A prodigious talent who died too soon and too young, Minnie Riperton was a singer unlike any other. Renowned for her sweetly soulful voice with its five-octave range and ability to hit glass-shattering high notes, Chicago-born Riperton – the youngest of eight children – studied opera before joining a vocal group called The Gems in the mid-1960s, who did background sessions for Chess Records. They even recorded a few sides together before Riperton went solo and cut a 45 as Andrea Davis for Chess. She then joined Chess’s psych-soul group, Rotary Connection, between 1967 and 1971 and then released her solo LP, ‘Come To My Garden,’ in 1971 for GRT. After the album – helmed by noted Chicago arranger/composer/pianist Charles Stepney, which is now considered a cult classic – bombed, she put music on the back burner and concentrated on bringing up her two children. Fortunately, though, Epic Records heard one of her demos and were prompted to sign her in 1974. Her first choice as producer was Stevie Wonder, who agreed to record her, though because of his Motown contract was credited as El Toro Negro, but he also composed two songs for the album – the title track and ‘Take A Little Trip.’
It’s 43 years since ‘Perfect Angel’ was first released. It proved to be Minnie Riperton’s most popular album – topping the US R&B albums chart – thanks mainly to the success of the single, ‘Lovin’ You,’ a gentle lullaby where Riperton hit some occasional stratospheric high notes to the accompaniment of twittering birdsong. The album is now owned by Universal and has just been remastered for this deluxe reissue to commemorate what would have been Minnie Riperton’s 70th birthday. The original album is expanded to a double set that includes an alternative version of the LP (called ‘A More Perfect Angel’) compiled from different, previously unheard takes. Offering longer renditions and sometimes, radically different versions from those on the original LP, it proves to be a fascinating listen.
Without doubt, the most radical alternate version is of Riperton’s signature song, ‘Lovin’ You.’ The released version was minimalistic compared with this take one (dubbed ‘Band Version’), which has a Latin-style rimshot-backbeat and prominent guitar – and, crucially, an absence of birdsong noises, which makes it less twee than the original. The Stevie Wonder-penned ‘Take A Little Trip’ is also remarkable because it is reconfigured into a duet with its writer on lead vocals on the chorus sections while Riperton handles the verses. There’s also some studio chatter between Wonder and Riperton on the intro segment to a stripped-back acoustic version of ‘Seeing You This Way.’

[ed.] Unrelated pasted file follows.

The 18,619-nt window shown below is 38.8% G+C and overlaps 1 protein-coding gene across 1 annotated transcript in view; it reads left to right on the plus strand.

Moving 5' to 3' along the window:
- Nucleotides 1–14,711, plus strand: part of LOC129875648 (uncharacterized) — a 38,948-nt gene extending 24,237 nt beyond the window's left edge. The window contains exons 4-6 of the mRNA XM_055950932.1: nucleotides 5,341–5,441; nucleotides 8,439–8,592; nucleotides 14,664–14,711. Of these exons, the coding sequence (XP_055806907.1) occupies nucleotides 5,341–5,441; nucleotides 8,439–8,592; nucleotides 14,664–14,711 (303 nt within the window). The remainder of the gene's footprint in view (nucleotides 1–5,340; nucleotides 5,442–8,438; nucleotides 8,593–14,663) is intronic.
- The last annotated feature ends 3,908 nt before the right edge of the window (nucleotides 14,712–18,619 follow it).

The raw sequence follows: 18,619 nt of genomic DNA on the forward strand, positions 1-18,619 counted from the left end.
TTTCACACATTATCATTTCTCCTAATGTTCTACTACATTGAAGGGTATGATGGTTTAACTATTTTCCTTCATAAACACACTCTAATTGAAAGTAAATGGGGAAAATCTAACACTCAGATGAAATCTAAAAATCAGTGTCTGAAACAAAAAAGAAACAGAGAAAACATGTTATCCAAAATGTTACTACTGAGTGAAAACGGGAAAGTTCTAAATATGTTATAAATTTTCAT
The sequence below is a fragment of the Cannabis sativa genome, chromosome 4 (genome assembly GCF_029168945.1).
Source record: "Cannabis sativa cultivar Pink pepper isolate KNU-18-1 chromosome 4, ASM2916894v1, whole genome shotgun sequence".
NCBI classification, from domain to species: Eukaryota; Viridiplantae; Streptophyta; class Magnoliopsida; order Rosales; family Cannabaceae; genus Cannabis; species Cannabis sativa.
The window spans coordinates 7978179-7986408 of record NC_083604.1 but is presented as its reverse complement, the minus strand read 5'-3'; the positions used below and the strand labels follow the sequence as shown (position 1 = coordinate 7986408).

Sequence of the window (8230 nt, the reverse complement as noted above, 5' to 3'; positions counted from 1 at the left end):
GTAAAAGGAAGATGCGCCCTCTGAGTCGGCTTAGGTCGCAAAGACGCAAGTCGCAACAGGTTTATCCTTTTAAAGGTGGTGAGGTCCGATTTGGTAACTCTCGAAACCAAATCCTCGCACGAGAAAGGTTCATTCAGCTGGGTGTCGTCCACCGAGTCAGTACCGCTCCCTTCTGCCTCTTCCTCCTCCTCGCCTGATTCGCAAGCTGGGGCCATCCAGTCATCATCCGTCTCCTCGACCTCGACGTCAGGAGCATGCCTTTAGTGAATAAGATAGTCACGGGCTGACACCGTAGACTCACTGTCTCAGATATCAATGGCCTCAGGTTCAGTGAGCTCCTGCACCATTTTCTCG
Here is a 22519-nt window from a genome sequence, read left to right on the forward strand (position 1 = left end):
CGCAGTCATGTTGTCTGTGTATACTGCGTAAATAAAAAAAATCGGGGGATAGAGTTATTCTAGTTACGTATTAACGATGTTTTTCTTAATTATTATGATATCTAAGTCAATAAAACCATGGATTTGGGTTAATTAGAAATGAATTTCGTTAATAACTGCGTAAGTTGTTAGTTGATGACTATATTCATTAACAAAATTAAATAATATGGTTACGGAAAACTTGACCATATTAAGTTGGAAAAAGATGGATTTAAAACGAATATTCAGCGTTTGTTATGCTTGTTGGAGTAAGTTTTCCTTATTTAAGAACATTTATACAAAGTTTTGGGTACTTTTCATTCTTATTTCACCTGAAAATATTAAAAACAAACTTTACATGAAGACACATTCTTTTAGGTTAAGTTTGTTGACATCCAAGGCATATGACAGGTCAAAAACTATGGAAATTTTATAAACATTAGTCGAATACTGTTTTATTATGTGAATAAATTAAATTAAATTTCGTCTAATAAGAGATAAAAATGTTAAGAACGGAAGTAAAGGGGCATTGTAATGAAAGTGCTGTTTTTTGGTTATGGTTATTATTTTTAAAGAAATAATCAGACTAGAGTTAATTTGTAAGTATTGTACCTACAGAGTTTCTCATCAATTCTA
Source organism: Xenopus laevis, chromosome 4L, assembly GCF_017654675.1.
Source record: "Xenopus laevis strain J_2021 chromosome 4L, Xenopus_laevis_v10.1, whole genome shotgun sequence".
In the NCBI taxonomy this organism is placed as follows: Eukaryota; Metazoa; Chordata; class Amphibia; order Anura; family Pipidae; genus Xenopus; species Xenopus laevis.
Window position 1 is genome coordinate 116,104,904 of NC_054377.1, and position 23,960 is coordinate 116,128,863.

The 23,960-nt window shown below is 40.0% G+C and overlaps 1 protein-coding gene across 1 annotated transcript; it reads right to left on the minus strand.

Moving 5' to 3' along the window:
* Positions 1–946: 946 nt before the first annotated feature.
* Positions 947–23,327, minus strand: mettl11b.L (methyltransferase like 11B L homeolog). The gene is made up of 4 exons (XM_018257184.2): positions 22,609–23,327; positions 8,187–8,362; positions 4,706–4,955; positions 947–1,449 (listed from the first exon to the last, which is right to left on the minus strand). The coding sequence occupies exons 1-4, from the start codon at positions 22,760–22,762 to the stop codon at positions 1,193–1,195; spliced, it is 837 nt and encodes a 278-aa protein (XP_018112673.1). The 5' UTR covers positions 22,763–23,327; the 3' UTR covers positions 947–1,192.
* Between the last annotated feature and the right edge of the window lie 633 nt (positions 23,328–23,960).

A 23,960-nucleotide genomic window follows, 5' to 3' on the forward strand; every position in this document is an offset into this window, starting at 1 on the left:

The country-style ballad ‘It’s So Nice (To See Old Friends)’ is double the length in its alternate form, running to almost nine minutes and includes a tasteful lap steel guitar solo from Sneaky Pete Kleinow (whose contribution was uncredited on the original album). One of the rockier tunes on the album, ‘Reasons,’ is also longer, with Riperton trading high notes with Marlo Henderson’s guitar before the track falls away to reveal Reggie McBride’s lone bass. There’s also a much longer version of the title song with a disco bass and drums breakdown near the end.
Appended to this alternate album is an unused outtake from ‘Perfect Angel,’ a jaunty track called ‘Don’t Let Anyone Bring Me Down,’ with Hubert Laws on flute and some weird synth notes at the end. As Riperton fans will know, the song was straightened out and re-recorded on the singer’s next LP, 1975’s ‘Adventures In Paradise.’
Sadly, we’ll never see or hear the likes of Minnie Riperton again. She was a unique singer whose music, as ‘Perfect Angel’ reveals with its amalgam of rock, country , funk, and R&B flavours, often defied categorisation. ‘Perfect Angel’ may well be perfect as it is but the inclusion of an alternate version of the album offers us the chance to see its songs in a new light.